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Afghan Government Is Relatively Silent On Airstrike That Hit Hospital


Let's go to Afghanistan to get a sense of the fallout from that catastrophic bombing of a hospital in the city of Kunduz over the weekend. An apparent U.S. airstrike on the hospital run by Doctors without Borders left 22 dead, including patients and staff of that international group, also known as MSF. The hospital is in an area that was in the thick of heavy fighting between government forces and Taliban fighters.

Ted Callahan is a Western security adviser long based in northern Afghanistan. He and his staff recently fled the area as the Taliban approached, and we reached him in the city of Mazar-e-Sharif about a hundred miles west of Kunduz.

Thank you very much for joining us.

TED CALLAHAN: Thank you very much, Renee. It's a pleasure to be on the show.

MONTAGNE: Now, what are you hearing from the people that you know who are still in Kunduz?

CALLAHAN: Right now in Kunduz, I would say about 90 percent of the city center has been retaken by the Afghan Security Forces. But there are clashes reported to be ongoing somewhat to the west of the city center towards other areas that are controlled by the Taliban outside of the main city.

MONTAGNE: So Afghan security is beginning to take over the city. And there are various stories about the bombing. It will be under investigation as to exactly how it happened and by whom. Who do you hear people blaming?

CALLAHAN: Well, right now the picture of what occurred is still pretty muddled. You have conflicting reports essentially whether Taliban fighters were inside the MSF compound. So some of the reports that I heard were that Taliban fighters were in the south side of the MSF compound from which they were firing on Afghan special forces, who then called in for close air support, and that's what resulted in the strike against the hospital itself.

MONTAGNE: You know, during the time of President Karzai, the government itself would've excoriated the United States for this possible attack. We're not clear on all the details. That doesn't seem to be happening under this new president, this government.

CALLAHAN: I think you can chalk it up to at least two reasons. One is Afghan concern about maintaining continued international support. So they don't want to take advantage of this and risk long-term support. Secondly is it just speaks to the fear that is ongoing in Kunduz and other parts of the north, that if they do criticize them that these strikes might not occur in the future in other places, and you'll see a further deterioration of security.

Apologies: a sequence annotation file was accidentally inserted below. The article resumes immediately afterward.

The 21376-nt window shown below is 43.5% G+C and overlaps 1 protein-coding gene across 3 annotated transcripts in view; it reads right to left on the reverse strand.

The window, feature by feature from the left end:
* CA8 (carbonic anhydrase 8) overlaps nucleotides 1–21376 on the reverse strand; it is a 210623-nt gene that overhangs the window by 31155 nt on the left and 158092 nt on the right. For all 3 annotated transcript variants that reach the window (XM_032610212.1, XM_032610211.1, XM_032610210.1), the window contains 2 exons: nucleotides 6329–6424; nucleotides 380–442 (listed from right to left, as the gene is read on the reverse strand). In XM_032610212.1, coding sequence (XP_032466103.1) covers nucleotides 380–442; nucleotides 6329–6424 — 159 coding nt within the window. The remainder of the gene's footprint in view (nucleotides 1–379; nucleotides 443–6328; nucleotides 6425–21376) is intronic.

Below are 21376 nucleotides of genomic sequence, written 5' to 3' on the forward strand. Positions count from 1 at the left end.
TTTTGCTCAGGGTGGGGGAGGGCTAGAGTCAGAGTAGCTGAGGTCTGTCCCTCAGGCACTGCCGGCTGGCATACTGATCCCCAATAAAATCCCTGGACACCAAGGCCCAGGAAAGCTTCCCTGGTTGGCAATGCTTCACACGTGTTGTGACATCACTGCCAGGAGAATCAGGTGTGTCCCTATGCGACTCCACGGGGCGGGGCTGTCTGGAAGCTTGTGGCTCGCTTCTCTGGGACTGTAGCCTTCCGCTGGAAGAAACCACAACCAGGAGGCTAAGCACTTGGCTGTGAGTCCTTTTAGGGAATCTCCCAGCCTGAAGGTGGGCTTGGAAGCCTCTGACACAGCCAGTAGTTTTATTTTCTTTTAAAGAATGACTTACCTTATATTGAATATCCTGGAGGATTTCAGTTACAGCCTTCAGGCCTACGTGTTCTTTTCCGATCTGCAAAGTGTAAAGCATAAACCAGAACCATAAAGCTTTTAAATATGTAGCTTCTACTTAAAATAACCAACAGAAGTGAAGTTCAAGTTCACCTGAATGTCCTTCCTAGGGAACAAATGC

MONTAGNE: In other words, they want all the help they can get.

CALLAHAN: Exactly.

MONTAGNE: Well, this is a region you know very well. How would you describe the foothold that the Taliban has up there in northern Afghanistan, which is not a surprise to people who have been there and observed it over these last few years? But I think it's a surprise in the sense that northern Afghanistan was never previously a Taliban stronghold.

CALLAHAN: Not since 2001. But it's worth remembering that Kunduz was the last major city in the north to be retaken from the Taliban in 2001. So for the Taliban, it has both strategic and symbolic resonance. And so we've seen a very steady progression of Taliban control and influence throughout Kunduz province, which just, I think, you could view the most recent overrunning of Kunduz city as the culmination of that process and one that's likely to repeat itself in the near future.

MONTAGNE: Meaning what, there's a long fight ahead?

CALLAHAN: Exactly because the Taliban control everything, at least to the west and to the southwest of Kunduz city. And we're talking about on the order of a mile, a mile and a half from the actual city borders itself, and that's where a lot of the fighting I mentioned earlier is occurring right now.

MONTAGNE: Ted Callahan is a former adviser to special operations forces in Afghanistan. We reached him in the northern city of Mazar-e-Sharif. Thank you for joining us.

CALLAHAN: Thank you very much, Renee. Transcript provided by NPR, Copyright NPR.